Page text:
Whenever I give a presentation to growers about the need to calibrate a sprayer and how to do it, there is always someone asking this question:
“I have a rate controller in the cab that regulates the flow rate of the sprayer regardless of the changes in sprayer ground speed. I just enter the gallons per acre application rate, and the controller does the rest, just like cruise control in a car. So should I still calibrate the sprayer?”
The answer is: Yes, a calibration should be done. Although rate controllers do an excellent job with regulating the flow rate of nozzles to keep the application rate constant regardless of the changes in travel speed, a manual calibration at least once a year is needed to ensure the rate controller is functioning properly and that the rate controller is not forced to operate outside the pressure operating range for the nozzles on the sprayer boom.
Why Sprayer Calibration is Critical
Let me elaborate on both points and share with you the reasons why a manual calibration of a sprayer is a good idea.
- If you are stopped by a police officer for speeding, telling the police officer that the car was in cruise control and set to the speed limit will not get you out of getting a ticket. Cruise controls go bad and so will the sprayer rate controllers. That is why it’s best to manually check the flow rate of nozzles to make sure the gallons per acre application rate you enter on the controller matches the gallons per acre rate provided by the nozzles.
- Your controller may be in good shape, but if the ground speed sensor is giving inaccurate data to the controller, it will not work accurately. For example, if the speed sensor is based on the number of revolutions of the tractor wheels, the ground speed determined may not be accurate, because of the tire slippage that may occur under some ground conditions. Even having the tire pressure being off by just a few pounds per square inch may change the number of tire revolutions per minute, leading to erroneous travel speed readings.
- Unfortunately, most standard electronic controllers can’t detect flow rate changes on each nozzle on the boom. So, if a nozzle is plugged or extremely worn, the rate controller can’t warn you about these problems that happen all the time. It will try to maintain the constant application rate by changing the system pressure and force other nozzles on the boom to spray less or more to overcome the problems with one or several nozzles on the spray boom.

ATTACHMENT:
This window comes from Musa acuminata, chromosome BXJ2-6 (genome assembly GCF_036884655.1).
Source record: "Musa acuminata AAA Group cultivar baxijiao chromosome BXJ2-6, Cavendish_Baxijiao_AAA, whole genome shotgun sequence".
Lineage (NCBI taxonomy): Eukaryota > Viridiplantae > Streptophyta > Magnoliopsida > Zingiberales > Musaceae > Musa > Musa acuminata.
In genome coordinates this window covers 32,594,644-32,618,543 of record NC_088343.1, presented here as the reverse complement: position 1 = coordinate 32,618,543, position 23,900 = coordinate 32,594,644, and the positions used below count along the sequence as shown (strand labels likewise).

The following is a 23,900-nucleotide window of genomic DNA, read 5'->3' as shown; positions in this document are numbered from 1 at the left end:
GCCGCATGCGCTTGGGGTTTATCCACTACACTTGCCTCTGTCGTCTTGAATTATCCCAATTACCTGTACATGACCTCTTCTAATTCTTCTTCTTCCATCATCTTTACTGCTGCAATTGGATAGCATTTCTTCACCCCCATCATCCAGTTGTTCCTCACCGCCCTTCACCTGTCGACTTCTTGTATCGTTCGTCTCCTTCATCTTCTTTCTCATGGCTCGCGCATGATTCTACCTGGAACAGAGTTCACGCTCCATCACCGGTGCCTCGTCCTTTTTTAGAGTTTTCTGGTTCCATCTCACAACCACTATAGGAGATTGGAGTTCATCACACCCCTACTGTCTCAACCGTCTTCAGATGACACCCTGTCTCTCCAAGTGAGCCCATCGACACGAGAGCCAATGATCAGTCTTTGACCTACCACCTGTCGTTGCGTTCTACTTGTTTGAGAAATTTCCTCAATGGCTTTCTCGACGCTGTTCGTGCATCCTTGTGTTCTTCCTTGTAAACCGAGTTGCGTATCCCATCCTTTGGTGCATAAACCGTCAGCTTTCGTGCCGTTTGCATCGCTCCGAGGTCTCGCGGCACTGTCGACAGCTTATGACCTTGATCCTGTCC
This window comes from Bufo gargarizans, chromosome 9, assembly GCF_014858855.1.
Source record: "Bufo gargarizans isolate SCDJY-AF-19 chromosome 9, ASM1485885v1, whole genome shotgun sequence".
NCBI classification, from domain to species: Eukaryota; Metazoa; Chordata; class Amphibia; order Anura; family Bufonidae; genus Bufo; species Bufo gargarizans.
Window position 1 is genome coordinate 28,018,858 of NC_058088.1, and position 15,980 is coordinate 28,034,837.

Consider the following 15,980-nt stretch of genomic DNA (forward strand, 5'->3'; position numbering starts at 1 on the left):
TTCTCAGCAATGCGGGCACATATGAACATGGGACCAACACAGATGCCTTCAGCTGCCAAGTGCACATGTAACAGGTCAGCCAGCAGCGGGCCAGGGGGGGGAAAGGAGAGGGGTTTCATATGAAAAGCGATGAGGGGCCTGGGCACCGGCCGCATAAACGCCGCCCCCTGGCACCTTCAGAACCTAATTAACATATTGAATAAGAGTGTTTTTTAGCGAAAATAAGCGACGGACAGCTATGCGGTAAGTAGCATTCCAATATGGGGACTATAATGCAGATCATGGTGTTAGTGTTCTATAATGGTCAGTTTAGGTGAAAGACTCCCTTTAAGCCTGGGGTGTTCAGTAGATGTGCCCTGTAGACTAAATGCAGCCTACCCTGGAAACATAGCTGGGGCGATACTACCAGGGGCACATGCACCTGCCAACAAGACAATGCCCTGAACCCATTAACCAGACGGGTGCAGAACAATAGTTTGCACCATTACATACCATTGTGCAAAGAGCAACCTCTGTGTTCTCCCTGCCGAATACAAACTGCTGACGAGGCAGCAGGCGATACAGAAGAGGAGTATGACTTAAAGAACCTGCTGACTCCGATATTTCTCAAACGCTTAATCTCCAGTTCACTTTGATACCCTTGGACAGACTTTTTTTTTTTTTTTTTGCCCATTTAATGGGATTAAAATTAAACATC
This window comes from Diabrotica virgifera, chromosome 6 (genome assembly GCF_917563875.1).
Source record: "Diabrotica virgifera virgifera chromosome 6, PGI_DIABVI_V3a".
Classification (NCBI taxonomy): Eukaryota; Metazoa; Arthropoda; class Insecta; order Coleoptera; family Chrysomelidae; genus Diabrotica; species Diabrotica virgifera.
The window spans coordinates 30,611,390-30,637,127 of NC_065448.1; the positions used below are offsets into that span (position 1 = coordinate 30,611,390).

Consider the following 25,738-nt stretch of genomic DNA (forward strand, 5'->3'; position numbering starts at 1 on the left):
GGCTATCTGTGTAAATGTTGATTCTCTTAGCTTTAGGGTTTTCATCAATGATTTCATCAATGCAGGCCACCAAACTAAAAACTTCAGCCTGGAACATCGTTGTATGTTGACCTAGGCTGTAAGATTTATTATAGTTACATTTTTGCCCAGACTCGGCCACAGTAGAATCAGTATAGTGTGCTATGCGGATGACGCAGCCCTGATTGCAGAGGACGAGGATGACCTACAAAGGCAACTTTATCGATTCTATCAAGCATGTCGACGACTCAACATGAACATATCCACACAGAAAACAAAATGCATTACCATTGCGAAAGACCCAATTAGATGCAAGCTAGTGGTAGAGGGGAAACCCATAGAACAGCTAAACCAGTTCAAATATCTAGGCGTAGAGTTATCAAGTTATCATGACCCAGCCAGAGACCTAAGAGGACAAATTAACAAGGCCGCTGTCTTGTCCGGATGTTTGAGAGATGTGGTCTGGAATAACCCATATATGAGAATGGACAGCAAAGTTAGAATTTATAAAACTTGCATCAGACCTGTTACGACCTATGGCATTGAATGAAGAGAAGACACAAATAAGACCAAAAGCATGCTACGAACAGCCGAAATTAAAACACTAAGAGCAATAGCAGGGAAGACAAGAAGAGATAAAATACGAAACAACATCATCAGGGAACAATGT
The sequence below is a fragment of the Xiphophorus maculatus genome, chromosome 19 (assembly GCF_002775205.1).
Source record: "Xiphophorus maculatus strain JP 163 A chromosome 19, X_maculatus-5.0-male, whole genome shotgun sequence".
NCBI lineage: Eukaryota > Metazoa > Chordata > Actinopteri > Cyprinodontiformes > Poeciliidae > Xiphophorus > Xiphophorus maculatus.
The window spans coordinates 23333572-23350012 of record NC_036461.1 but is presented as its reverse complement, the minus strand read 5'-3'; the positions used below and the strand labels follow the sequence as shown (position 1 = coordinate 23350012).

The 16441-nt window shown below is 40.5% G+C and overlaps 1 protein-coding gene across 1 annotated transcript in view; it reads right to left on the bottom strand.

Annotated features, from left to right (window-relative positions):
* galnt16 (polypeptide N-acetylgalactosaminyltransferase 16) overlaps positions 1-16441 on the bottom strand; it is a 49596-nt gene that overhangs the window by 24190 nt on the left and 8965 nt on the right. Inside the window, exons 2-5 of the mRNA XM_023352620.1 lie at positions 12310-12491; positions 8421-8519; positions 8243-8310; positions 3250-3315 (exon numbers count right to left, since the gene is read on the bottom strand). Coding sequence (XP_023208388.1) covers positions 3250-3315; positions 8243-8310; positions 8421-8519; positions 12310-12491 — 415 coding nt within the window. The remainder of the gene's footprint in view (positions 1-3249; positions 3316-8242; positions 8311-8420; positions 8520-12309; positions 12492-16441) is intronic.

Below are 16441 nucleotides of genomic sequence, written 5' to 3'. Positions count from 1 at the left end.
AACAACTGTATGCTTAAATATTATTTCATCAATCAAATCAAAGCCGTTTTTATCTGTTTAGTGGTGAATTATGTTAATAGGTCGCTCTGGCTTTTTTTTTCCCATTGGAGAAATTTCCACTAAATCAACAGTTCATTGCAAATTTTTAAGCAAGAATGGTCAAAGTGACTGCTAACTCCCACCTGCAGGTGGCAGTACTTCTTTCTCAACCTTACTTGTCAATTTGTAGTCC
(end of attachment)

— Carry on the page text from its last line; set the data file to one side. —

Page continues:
- Rate controllers don’t show changes in spray patterns that may happen when a nozzle is defective, plugged or worn-out. If several nozzles are not maintaining the proper spray angle, the proper overlap between adjacent spray patterns can’t be established. This will result in untreated areas and streaks under the boom, or some areas may receive excessive deposition of the pesticides applied. As a result, you will have to continue manually checking the flow rate of the nozzles and visually observing the changes in spray patterns until the technology is developed to do these observations remotely and on-the-go.
- To achieve the best results when spraying pesticides, the application rate, as well as the droplet size must remain relatively unchanged during the entire spraying period When sprayer speed goes up to maintain the pre-set application rate, the controller requires the system pressure to go up in order to increase the nozzle flow rate. Unfortunately, this results in more drift-prone droplets coming out of the nozzle, especially if the nozzle is designed for low application rates within the recommended pressure ranges.
- Conversely, when the sprayer slows down, the opposite happens and the controller forces the system to lower the pressure in order to reduce the flow rate of the nozzles. This will result in production of larger than the desired size of droplets, leading to inadequate coverage.
- If you are spraying dicamba or 2,4-D, you need to pay even more attention to the operation of your rate controllers. As you know, only a small number of nozzles at specific ranges of pressure can be used to spray these herbicides. Significant changes in ground speed may force your rate controller to make significant changes in spray pressure that may be outside the allowable legal pressure range that is required to spray these herbicides.
Without realizing it, you may find yourself in violation of the label. Make sure the nozzle size selected will allow the controllers to make the necessary changes in the flow rates while still staying within a safe, applicable, and allowable pressure range.
Calibrating the Sprayer
It usually doesn’t take more than 30 minutes to calibrate a sprayer. Only three things are needed: a watch or smart phone to record the time when measuring the nozzle flow rate or the travel speed, a measuring tape and a jar graduated in ounces.
Please look at the Ohio State University Extension publication FABE-520 for an easy method to calibrate a boom-type sprayer.